Silent all, they crowded ’round him, when the veteran thus began: —
“I belonged to the ‘Glengarries,’ true and loyal every man:
At Niagara we joined Drummond, on the morning of the fight,
And with the Royal Scots were posted upon the British right.

“Ah! I never shall forget it, ’twas an evening in July,
Not a ripple stirred the river, not a cloud obscured the sky,
Swallows skimmed along the ridges, cattle browsed upon the plain,
Where, but thirty minutes after, lay the wounded and the slain.

“How the fight began I know not, but the sun had just gone down,
When the Yankees charged our centre, with their leaders Scott and Brown;
‘Steady boys,’ cried our Commander, ‘when you fire at all, aim low.’—

“We could see (so close they pressed us) their fierce eyes and faces pale;
We could hear their execrations when they found their efforts fail;
When they bay’netted our gunners, other gunners took their place;
Breast to breast we fought each other, though we were of kindred race.

Like the billows of the ocean they came on with mighty force;
As the rocks receive the billows, so we checked them in their course;
And our shot and shell ploughed through them, when defeated they fell back,
Making lanes in their battalions, leaving ruin in their track.

“Light departed, but the combat flashed and thundered all the same,
And the muskets sent forth volleys, and the cannon sheets of flame;
As the hour wore on the fighting grew more desperate than before,
And the terrors of the battle hushed loud Niagara’s roar.

On came Scott, who threw his columns ‘gainst our front and on our flanks,
But our Drummond, ever wary, met the shock with serried ranks;
On came Brown with levelled bay’net through the smoke and through the night.
We could see his steel line gleaming like a streak of morning light.

“Scott and Brown and the valiant Miller, they were baffled one by one,
And their bravest fell in hundreds, with the chiefs who led them on.
Still the odds were telling ‘gainst us (we were fighting one to three),
Till the cheers of fresh re’nforcements gave us hope of victory.

“Now a lull came in the battle, and the armies drew their breath,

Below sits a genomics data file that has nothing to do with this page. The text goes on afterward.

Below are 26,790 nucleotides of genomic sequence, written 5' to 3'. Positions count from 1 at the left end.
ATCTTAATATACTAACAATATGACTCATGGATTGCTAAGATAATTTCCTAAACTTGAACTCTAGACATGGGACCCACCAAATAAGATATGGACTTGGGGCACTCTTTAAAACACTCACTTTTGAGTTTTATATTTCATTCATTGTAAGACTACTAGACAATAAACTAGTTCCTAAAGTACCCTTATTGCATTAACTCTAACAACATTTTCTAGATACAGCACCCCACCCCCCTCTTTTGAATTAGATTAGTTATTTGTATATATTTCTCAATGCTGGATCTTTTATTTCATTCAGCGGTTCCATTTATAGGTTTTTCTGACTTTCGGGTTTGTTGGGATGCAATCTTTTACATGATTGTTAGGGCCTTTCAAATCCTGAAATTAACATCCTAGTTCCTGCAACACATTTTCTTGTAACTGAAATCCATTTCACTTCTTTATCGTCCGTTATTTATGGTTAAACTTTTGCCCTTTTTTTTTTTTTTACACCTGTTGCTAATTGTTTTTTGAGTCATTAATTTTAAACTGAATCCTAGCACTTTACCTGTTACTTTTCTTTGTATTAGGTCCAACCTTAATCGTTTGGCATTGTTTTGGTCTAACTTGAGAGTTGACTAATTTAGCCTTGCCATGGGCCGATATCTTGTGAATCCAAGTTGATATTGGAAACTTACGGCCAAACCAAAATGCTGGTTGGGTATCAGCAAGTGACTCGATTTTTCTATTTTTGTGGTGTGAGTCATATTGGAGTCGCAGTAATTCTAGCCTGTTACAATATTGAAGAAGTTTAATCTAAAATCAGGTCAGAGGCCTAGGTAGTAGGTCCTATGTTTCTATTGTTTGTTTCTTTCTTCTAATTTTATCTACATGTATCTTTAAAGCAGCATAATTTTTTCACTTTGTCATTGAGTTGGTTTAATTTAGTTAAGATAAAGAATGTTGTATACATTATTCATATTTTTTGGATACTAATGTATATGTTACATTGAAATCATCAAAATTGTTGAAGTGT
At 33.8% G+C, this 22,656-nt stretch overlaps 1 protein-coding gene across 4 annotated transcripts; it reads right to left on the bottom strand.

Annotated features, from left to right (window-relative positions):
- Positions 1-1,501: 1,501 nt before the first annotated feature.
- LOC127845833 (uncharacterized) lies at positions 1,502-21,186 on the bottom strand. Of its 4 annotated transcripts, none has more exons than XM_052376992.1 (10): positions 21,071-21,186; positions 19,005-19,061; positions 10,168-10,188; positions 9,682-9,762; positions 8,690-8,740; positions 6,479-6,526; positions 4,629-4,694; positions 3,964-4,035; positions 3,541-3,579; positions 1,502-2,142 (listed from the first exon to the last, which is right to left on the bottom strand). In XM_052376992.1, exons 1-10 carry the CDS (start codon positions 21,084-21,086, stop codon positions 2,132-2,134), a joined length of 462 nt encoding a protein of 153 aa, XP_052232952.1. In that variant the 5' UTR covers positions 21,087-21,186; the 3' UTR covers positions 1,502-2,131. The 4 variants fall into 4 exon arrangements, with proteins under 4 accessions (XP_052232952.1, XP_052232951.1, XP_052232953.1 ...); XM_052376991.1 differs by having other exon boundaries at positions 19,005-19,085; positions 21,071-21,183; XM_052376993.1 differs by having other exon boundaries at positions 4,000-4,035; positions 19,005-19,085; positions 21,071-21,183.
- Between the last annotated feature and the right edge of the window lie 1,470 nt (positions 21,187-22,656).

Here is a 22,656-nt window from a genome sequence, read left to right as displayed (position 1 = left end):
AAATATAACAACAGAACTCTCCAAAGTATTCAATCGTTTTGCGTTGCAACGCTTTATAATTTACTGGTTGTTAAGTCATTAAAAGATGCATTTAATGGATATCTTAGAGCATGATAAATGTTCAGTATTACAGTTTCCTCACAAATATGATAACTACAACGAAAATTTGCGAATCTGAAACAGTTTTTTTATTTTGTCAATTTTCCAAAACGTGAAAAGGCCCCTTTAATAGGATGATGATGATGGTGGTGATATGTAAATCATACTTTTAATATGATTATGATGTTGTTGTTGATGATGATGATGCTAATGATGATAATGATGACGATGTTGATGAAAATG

And the moon from out the low’ring clouds shone on the fields of death.
Oh! my children! you could never, never wish for war again,
Had you seen that field of carnage—heard the groans of wounded men.

They were strewn along the valley, they were bleeding everywhere,
While the dying cried for water in the depths of their despair—
‘Here am I,’ mocked near Niagara, with its deep resounding roar;
‘Here am I, a mighty volume, falling water evermore!’

“Havoc paused but for a moment—soon the foe he charged again,
Making one last desperate effort, but in vain, ’twas all in vain;
For, though numbers sore oppressed us, still our hearts and steel were true,
And we kept our ground, as firmly rooted as the sturdy maple grew.

“Threw we then his shattered columns down the thrice ensanguined slope.
‘See the moon uprise,’ said Drummond, ‘now my boys no longer grope.
Charge!’ Oh how we cheered, and charged them till they broke and fled amain,
And they left us in possession of the field of Lundy’s Lane.”

“But the scar, Grandpa,” said Angus, “Tell us how you got the scar?”
“From a Yankee’s flashing sabre, ’twas an accident of war.”
“But they say, Grandpa, you killed him,” little Alice, breathless, cried:
“It is getting late, my children, let us home,” the veteran sighed.

Source: Morden, James C. Historical Monuments and Observatories of Lundy’s Lane and Queenston Heights. Niagara Falls: The Lundy’s Lane Historical Society, 1929.

At head of title: The following poem was lately discovered in an old scrapbook.

Read about the Battle of Lundy’s Lane in the Canadian Encyclopedia